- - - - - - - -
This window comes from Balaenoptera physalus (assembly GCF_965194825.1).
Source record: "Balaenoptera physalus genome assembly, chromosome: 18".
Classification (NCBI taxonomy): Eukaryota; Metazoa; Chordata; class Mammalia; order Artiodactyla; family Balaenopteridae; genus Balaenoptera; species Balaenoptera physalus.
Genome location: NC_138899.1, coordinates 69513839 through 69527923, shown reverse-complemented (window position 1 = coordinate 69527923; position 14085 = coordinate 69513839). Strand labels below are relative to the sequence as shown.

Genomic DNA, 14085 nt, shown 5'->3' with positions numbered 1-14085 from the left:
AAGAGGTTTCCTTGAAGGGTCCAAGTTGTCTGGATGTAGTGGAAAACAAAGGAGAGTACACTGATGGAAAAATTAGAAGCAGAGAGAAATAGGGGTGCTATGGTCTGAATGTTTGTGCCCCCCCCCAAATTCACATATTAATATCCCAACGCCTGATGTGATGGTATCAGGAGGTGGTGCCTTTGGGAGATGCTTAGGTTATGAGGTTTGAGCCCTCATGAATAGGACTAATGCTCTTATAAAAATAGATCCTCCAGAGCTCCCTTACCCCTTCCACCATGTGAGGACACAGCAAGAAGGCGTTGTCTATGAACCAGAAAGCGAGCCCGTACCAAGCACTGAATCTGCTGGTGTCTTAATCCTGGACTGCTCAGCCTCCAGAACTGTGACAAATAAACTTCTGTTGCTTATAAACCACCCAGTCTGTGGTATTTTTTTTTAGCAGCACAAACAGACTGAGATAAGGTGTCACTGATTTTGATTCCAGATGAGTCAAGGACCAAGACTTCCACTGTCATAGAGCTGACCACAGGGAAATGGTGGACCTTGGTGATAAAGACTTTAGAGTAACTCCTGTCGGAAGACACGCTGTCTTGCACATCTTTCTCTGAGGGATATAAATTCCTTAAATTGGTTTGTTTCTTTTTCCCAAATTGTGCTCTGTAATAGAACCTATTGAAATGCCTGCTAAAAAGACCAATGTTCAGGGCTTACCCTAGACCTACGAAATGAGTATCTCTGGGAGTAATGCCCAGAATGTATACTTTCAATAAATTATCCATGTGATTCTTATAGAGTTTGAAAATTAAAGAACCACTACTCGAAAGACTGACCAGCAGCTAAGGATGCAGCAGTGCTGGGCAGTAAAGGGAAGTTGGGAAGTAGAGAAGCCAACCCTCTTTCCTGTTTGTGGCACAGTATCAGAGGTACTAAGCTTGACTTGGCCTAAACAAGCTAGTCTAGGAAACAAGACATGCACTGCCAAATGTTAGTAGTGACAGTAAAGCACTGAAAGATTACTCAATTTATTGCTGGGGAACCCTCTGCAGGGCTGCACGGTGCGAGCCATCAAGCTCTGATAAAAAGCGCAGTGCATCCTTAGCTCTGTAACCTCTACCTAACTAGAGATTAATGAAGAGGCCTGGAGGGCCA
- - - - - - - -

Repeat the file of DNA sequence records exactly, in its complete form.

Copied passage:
This window comes from Balaenoptera physalus (assembly GCF_965194825.1).
Source record: "Balaenoptera physalus genome assembly, chromosome: 18".
Classification (NCBI taxonomy): Eukaryota; Metazoa; Chordata; class Mammalia; order Artiodactyla; family Balaenopteridae; genus Balaenoptera; species Balaenoptera physalus.
Genome location: NC_138899.1, coordinates 69513839 through 69527923, shown reverse-complemented (window position 1 = coordinate 69527923; position 14085 = coordinate 69513839). Strand labels below are relative to the sequence as shown.

Genomic DNA, 14085 nt, shown 5'->3' with positions numbered 1-14085 from the left:
AAGAGGTTTCCTTGAAGGGTCCAAGTTGTCTGGATGTAGTGGAAAACAAAGGAGAGTACACTGATGGAAAAATTAGAAGCAGAGAGAAATAGGGGTGCTATGGTCTGAATGTTTGTGCCCCCCCCCAAATTCACATATTAATATCCCAACGCCTGATGTGATGGTATCAGGAGGTGGTGCCTTTGGGAGATGCTTAGGTTATGAGGTTTGAGCCCTCATGAATAGGACTAATGCTCTTATAAAAATAGATCCTCCAGAGCTCCCTTACCCCTTCCACCATGTGAGGACACAGCAAGAAGGCGTTGTCTATGAACCAGAAAGCGAGCCCGTACCAAGCACTGAATCTGCTGGTGTCTTAATCCTGGACTGCTCAGCCTCCAGAACTGTGACAAATAAACTTCTGTTGCTTATAAACCACCCAGTCTGTGGTATTTTTTTTTAGCAGCACAAACAGACTGAGATAAGGTGTCACTGATTTTGATTCCAGATGAGTCAAGGACCAAGACTTCCACTGTCATAGAGCTGACCACAGGGAAATGGTGGACCTTGGTGATAAAGACTTTAGAGTAACTCCTGTCGGAAGACACGCTGTCTTGCACATCTTTCTCTGAGGGATATAAATTCCTTAAATTGGTTTGTTTCTTTTTCCCAAATTGTGCTCTGTAATAGAACCTATTGAAATGCCTGCTAAAAAGACCAATGTTCAGGGCTTACCCTAGACCTACGAAATGAGTATCTCTGGGAGTAATGCCCAGAATGTATACTTTCAATAAATTATCCATGTGATTCTTATAGAGTTTGAAAATTAAAGAACCACTACTCGAAAGACTGACCAGCAGCTAAGGATGCAGCAGTGCTGGGCAGTAAAGGGAAGTTGGGAAGTAGAGAAGCCAACCCTCTTTCCTGTTTGTGGCACAGTATCAGAGGTACTAAGCTTGACTTGGCCTAAACAAGCTAGTCTAGGAAACAAGACATGCACTGCCAAATGTTAGTAGTGACAGTAAAGCACTGAAAGATTACTCAATTTATTGCTGGGGAACCCTCTGCAGGGCTGCACGGTGCGAGCCATCAAGCTCTGATAAAAAGCGCAGTGCATCCTTAGCTCTGTAACCTCTACCTAACTAGAGATTAATGAAGAGGCCTGGAGGGCCA